CT: In order to work smarter, it is essential to identify your Productivity Style. Once you identify your Productivity Style, you can build a system that fundamentally works for you. You understand why other systems, tools and methods you have used in the past did not work enabling you to focus only on those that will work for you. By focusing only on tools that will work for you, you can begin implementing your new system quickly and easily and actually sustain the changes you make instead of backsliding into old habits.
SC: We have to ask your take on how to tackle procrastinating. In your research, have you noticed different types of procrastination styles in the same way there are different productivity styles?
CT: Procrastination is fundamentally about avoidance—avoidance of a project, a meeting or other commitment that might be challenging, uncomfortable or boring. However, in my research, I have noticed different types of procrastination based on a person’s Productivity Style.
For example, for Prioritizers, who are analytical, fact-based, data-driven thinkers, procrastination is driven by the need for more data and facts. Prioritizers will procrastinate through incessant research, asking colleagues for more and more data and avoid work where they do not believe that have enough data.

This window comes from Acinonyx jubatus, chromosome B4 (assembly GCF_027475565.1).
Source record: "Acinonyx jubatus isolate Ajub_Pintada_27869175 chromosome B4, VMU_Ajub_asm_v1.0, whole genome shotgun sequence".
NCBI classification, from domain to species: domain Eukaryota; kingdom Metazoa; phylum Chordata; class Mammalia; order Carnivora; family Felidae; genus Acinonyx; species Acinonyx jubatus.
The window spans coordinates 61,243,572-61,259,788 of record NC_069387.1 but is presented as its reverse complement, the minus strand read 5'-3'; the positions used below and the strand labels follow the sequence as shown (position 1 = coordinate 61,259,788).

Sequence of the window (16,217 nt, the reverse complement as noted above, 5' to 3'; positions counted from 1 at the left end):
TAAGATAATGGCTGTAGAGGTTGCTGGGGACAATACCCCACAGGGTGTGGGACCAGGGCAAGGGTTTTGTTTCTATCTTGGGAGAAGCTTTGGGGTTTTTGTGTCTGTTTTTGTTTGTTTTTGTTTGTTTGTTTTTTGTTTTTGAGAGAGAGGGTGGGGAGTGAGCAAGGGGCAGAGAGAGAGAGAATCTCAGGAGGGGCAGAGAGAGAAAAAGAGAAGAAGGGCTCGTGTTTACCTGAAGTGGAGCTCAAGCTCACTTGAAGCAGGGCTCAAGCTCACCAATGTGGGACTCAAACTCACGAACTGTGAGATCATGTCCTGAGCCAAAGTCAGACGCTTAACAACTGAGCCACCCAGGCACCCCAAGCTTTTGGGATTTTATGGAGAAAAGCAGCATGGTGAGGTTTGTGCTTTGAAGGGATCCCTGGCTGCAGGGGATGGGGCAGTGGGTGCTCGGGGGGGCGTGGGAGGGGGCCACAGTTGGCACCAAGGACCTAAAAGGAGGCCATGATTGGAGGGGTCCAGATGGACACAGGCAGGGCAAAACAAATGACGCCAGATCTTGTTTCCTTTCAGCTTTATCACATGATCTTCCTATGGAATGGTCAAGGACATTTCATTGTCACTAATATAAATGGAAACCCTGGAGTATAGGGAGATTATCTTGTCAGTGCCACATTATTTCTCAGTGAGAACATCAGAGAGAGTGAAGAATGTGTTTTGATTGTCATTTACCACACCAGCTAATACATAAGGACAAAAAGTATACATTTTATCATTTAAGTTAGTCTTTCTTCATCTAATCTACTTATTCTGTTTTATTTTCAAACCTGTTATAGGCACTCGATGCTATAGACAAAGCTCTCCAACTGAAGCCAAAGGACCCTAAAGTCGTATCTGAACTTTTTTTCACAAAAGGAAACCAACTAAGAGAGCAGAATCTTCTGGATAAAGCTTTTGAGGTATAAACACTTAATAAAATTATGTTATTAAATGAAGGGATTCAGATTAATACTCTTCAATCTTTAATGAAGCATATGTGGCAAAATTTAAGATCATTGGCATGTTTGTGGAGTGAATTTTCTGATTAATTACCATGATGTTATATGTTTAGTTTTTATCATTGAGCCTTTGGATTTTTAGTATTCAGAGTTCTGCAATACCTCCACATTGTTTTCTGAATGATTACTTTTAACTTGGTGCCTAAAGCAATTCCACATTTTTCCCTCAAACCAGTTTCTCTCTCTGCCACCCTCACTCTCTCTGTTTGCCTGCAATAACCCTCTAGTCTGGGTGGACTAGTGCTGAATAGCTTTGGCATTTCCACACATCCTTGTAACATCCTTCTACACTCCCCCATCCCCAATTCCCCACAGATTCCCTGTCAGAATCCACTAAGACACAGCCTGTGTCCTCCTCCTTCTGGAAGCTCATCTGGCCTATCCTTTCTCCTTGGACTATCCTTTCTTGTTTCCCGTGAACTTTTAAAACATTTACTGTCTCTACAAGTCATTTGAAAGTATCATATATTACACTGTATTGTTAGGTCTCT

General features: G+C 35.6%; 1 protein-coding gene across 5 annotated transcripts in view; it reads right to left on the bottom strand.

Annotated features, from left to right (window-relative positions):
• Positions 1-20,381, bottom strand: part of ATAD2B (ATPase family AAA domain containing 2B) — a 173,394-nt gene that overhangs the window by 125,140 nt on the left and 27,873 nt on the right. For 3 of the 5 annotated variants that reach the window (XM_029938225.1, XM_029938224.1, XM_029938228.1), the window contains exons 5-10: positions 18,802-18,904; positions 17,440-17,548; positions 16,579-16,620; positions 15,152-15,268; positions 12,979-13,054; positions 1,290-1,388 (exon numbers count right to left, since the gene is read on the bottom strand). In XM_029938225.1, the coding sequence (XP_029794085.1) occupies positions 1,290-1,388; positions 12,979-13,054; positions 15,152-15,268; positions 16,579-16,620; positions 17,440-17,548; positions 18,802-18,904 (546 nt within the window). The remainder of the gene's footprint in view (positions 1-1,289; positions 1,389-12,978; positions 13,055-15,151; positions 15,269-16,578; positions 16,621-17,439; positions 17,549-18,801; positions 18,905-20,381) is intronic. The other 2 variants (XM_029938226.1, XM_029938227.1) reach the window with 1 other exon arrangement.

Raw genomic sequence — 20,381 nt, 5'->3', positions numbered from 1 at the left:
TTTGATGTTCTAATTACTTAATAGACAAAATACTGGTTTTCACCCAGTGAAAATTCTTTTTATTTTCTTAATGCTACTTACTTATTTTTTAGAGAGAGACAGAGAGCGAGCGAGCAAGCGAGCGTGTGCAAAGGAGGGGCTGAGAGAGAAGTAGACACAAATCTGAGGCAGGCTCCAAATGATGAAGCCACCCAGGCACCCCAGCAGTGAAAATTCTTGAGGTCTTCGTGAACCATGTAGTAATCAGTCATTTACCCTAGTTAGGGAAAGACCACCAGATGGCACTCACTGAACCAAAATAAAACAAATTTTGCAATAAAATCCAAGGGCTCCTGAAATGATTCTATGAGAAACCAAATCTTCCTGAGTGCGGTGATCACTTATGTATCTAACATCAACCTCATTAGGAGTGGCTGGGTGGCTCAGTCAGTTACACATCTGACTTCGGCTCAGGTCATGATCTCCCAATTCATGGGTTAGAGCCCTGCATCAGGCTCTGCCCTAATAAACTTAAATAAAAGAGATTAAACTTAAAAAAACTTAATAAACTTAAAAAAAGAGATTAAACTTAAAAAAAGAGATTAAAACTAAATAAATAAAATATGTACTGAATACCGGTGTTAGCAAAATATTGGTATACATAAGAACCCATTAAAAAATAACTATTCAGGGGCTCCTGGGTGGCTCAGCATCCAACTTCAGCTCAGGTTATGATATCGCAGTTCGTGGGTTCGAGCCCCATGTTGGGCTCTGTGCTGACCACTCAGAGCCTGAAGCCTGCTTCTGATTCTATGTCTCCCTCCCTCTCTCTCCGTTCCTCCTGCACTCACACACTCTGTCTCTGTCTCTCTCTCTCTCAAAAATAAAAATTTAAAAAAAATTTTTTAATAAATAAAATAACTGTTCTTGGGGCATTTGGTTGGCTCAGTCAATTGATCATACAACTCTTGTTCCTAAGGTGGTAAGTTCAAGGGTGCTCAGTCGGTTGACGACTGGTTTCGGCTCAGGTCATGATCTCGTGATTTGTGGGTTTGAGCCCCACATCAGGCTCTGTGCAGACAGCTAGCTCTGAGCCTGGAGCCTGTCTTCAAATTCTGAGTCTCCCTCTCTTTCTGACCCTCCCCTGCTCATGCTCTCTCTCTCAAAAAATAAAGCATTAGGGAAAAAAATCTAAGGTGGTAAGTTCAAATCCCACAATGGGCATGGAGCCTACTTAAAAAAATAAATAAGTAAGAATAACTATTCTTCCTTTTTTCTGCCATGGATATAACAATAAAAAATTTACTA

Planners, who are organized, sequential and detail-oriented in their thinking, will procrastinate through perfectionism. They will rework documents over and over again, unwilling to commit to a finished draft.
Arrangers, who are intuitive, relational and spatial in their thinking will procrastinate primarily through connections with others—social media, email, phone calls or impromptu meetings.
Lastly, the Visualizers, who are strategic, integrating and holistic in their thinking, will procrastinate by looking for the next big idea, stimulating conversation or project. This is what I call the “bright, shiny object syndrome” where anything is more interesting and engaging that what I am currently working on.
SC: In the interest of tackling New Year’s resolutions, do you have any essential dos and don’ts to offer our readers for balancing productivity and overall wellness in the New Year?
CT: Here are a few essential dos and don’ts for balancing productivity and overall wellness:
- Do streamline your routine. Look for places in your professional and personal life where you can develop a routine. Streamline. Make it easier for yourself. How can you reduce the number of steps you take each morning to get dressed? How can you automate and streamline your responses to email messages? Can you pay all of your bills online? Can you keep your bag stocked with frequently used items (phone charger, extra lipstick, pens)?